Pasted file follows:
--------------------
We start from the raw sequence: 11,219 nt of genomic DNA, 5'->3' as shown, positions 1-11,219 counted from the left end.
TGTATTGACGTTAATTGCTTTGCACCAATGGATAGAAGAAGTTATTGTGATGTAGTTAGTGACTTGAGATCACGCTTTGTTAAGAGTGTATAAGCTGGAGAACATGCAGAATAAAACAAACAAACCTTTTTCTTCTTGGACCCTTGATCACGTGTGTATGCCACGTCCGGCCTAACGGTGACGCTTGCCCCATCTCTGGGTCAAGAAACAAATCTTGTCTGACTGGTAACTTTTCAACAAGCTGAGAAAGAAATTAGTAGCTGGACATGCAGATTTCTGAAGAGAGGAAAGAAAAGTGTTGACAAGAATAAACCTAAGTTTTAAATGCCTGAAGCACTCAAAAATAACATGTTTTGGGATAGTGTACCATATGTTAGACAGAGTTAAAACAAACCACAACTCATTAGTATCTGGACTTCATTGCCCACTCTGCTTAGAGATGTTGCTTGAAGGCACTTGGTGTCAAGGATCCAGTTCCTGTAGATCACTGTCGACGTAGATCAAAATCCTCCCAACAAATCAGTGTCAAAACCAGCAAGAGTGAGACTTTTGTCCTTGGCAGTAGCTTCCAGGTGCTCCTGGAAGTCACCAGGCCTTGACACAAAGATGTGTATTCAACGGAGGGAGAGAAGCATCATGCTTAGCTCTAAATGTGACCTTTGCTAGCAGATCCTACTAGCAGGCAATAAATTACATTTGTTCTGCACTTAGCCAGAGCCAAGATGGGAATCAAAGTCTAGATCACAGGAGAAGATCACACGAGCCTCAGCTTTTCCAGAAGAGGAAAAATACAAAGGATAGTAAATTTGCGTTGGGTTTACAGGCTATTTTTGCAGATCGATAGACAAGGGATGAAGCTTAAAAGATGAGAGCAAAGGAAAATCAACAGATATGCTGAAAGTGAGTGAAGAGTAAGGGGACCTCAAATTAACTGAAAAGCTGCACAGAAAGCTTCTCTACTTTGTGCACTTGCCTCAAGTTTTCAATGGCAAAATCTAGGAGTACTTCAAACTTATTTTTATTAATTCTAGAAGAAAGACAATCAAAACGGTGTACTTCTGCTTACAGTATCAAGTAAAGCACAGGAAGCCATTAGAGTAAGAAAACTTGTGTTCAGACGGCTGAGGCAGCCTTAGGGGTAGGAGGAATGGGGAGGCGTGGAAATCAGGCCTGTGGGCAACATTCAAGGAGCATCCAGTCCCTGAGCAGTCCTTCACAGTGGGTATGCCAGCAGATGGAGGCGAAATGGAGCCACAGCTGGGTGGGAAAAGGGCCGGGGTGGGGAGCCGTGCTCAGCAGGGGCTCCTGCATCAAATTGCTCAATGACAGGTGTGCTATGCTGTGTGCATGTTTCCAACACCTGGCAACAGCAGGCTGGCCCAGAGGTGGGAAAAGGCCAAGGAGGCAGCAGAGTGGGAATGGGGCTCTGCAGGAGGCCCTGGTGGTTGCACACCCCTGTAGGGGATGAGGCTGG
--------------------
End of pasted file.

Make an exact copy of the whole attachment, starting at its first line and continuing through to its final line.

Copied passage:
We start from the raw sequence: 11,219 nt of genomic DNA, 5'->3' as shown, positions 1-11,219 counted from the left end.
TGTATTGACGTTAATTGCTTTGCACCAATGGATAGAAGAAGTTATTGTGATGTAGTTAGTGACTTGAGATCACGCTTTGTTAAGAGTGTATAAGCTGGAGAACATGCAGAATAAAACAAACAAACCTTTTTCTTCTTGGACCCTTGATCACGTGTGTATGCCACGTCCGGCCTAACGGTGACGCTTGCCCCATCTCTGGGTCAAGAAACAAATCTTGTCTGACTGGTAACTTTTCAACAAGCTGAGAAAGAAATTAGTAGCTGGACATGCAGATTTCTGAAGAGAGGAAAGAAAAGTGTTGACAAGAATAAACCTAAGTTTTAAATGCCTGAAGCACTCAAAAATAACATGTTTTGGGATAGTGTACCATATGTTAGACAGAGTTAAAACAAACCACAACTCATTAGTATCTGGACTTCATTGCCCACTCTGCTTAGAGATGTTGCTTGAAGGCACTTGGTGTCAAGGATCCAGTTCCTGTAGATCACTGTCGACGTAGATCAAAATCCTCCCAACAAATCAGTGTCAAAACCAGCAAGAGTGAGACTTTTGTCCTTGGCAGTAGCTTCCAGGTGCTCCTGGAAGTCACCAGGCCTTGACACAAAGATGTGTATTCAACGGAGGGAGAGAAGCATCATGCTTAGCTCTAAATGTGACCTTTGCTAGCAGATCCTACTAGCAGGCAATAAATTACATTTGTTCTGCACTTAGCCAGAGCCAAGATGGGAATCAAAGTCTAGATCACAGGAGAAGATCACACGAGCCTCAGCTTTTCCAGAAGAGGAAAAATACAAAGGATAGTAAATTTGCGTTGGGTTTACAGGCTATTTTTGCAGATCGATAGACAAGGGATGAAGCTTAAAAGATGAGAGCAAAGGAAAATCAACAGATATGCTGAAAGTGAGTGAAGAGTAAGGGGACCTCAAATTAACTGAAAAGCTGCACAGAAAGCTTCTCTACTTTGTGCACTTGCCTCAAGTTTTCAATGGCAAAATCTAGGAGTACTTCAAACTTATTTTTATTAATTCTAGAAGAAAGACAATCAAAACGGTGTACTTCTGCTTACAGTATCAAGTAAAGCACAGGAAGCCATTAGAGTAAGAAAACTTGTGTTCAGACGGCTGAGGCAGCCTTAGGGGTAGGAGGAATGGGGAGGCGTGGAAATCAGGCCTGTGGGCAACATTCAAGGAGCATCCAGTCCCTGAGCAGTCCTTCACAGTGGGTATGCCAGCAGATGGAGGCGAAATGGAGCCACAGCTGGGTGGGAAAAGGGCCGGGGTGGGGAGCCGTGCTCAGCAGGGGCTCCTGCATCAAATTGCTCAATGACAGGTGTGCTATGCTGTGTGCATGTTTCCAACACCTGGCAACAGCAGGCTGGCCCAGAGGTGGGAAAAGGCCAAGGAGGCAGCAGAGTGGGAATGGGGCTCTGCAGGAGGCCCTGGTGGTTGCACACCCCTGTAGGGGATGAGGCTGG